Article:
Nevada State College President Bart Patterson delivered the annual State of the College address on Tuesday, Sept. 22 where he detailed the impressive and dramatic growth the college is seeing despite the ongoing COVID-19 pandemic as well as initiatives for the upcoming Legislative Session.
In the last five years, Nevada State College’s student population more than doubled and the campus has grown in size from 70,000 square feet to 270,000 square feet. The most recent physical growth includes:
- Glenn and Ande Christensen School of Education, which is currently under construction, will feature an early childhood education center as well as a Speech Language Pathology lab.
- First-ever student housing, which was designed to help break barriers to higher education, will be ready for occupancy later this month.
- A shared health sciences building with the College of Southern Nevada.
However, due to the impressive progress, Nevada State has the highest space deficit in the state, particularly in areas of student study and support spaces, and science labs. To solve that deficit, Nevada State is prioritizing and seeking funding approval for the following projects at the upcoming legislative session:
- Academic Village – a modular construction design that will lower cost and speed of development which will provide additional science labs, student study areas and support spaces.
- STEAM Building – a building that will emphasize science, technology, engineering, art and math studies which will help address other critical state workforce needs along with crucial College needs.
The State of the College address also spotlighted the record-breaking Fall 2020 semester as full-time equivalent student enrollment increased by 14 percent – the highest enrollment increase in the state of Nevada as most institutions reported flat enrollment or decreases. This is also the College’s most diverse class which includes:
- 97 percent increase in African American students
- 83 percent increase in students joining the campus with a high school GPA of 3.75 and above and the highest ever average entering High School GPA of 3.2.
- Significant increases in students seeking degrees in visual media, criminal justice and law enforcement, education and biology.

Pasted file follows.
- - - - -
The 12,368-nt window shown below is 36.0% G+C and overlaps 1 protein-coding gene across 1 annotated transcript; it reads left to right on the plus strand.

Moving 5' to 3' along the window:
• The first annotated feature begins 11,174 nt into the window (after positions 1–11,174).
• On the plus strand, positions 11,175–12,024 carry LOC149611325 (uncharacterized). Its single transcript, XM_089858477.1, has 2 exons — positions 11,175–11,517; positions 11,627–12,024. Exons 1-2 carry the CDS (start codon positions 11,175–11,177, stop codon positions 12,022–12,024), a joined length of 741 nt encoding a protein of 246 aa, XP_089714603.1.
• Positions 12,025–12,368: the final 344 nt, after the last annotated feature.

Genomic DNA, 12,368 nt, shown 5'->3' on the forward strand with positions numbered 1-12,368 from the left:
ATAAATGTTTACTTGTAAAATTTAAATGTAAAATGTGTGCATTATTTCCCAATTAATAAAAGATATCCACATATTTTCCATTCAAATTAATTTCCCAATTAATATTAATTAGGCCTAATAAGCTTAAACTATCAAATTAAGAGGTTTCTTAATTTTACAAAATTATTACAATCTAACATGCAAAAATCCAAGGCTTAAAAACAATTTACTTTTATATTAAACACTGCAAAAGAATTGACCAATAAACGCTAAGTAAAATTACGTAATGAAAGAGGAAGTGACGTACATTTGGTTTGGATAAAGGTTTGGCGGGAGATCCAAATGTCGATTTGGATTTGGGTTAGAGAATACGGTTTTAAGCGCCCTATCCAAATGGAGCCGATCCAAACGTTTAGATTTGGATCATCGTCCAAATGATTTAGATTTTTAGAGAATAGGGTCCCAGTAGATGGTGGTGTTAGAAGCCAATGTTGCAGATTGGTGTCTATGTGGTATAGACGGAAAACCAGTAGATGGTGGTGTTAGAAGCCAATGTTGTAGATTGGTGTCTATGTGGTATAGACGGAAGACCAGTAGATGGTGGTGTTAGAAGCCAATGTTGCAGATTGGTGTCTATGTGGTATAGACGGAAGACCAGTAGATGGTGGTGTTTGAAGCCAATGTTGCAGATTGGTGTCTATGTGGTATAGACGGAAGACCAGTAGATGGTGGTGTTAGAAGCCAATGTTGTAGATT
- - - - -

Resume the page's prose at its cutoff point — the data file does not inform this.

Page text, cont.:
- A 79% year to year retention rate, the highest in College history
New student support programs were also implemented this year to help increase success in diverse student populations with a special focus on Nevada State’s African American students – similar to programs established for its Latinx student population. This led to the following developments:
- Collegiate 100 Chapter at Nevada State, the second such chapter in the west, under the auspices of the 100 Black Men organization.
- Sankofa, a mentorship program aimed to help African American students throughout their college experience.
Patterson also noted the launch of new academic bachelor’s degrees in Bilingual Elementary Education, Human Health Sciences, Early Childhood Education and Interdisciplinary Data Science. The Fall 2020 semester also welcomed the first cohort of students in Southern Nevada’s only Speech Language Pathology Master’s Degree program.
Patterson also announced the award of two President Medals, the highest College honor bestowed on community members based on their extraordinary campus and community engagement. Sherry Colquitt received the award for her long time efforts as a community business leader to support the College and its Foundation including serving on the Foundation Board as Secretary and as Chair of the Committee on Trusteeship. Ken Evans, CEO of the Urban Chamber of Commerce, also received the President’s Medal for his work in the business community and involvement in education and workforce development including serving on the Nevada State College Presidents Advisory Council.
Patterson also gave special acknowledgement to the many efforts of faculty and staff to support the community during the pandemic including building 40,000 viral kits for COVID testing, making 3D mask inserts, donating 30,000 plus masks and gloves to hospitals when personal protective supplies were exhausted and even donating vegetables from the garden to local food banks.
As Patterson finishes the remainder of his presidency at Nevada State College, Patterson noted the fiscal challenges facing higher education and the state and intends to focus his efforts on building workforce development programs and creative partnerships with businesses on the campus’ 512 acres. He expects this effort will create the foundation for more economic diversification for the State and additional revenue sources to build out Nevada State’s campus facilities and programs. He also intends to explore how to better clarify Nevada State’s critical mission and improve Nevada State’s regional competitiveness as a top quality academic institution.
Click here for video of the State of the College address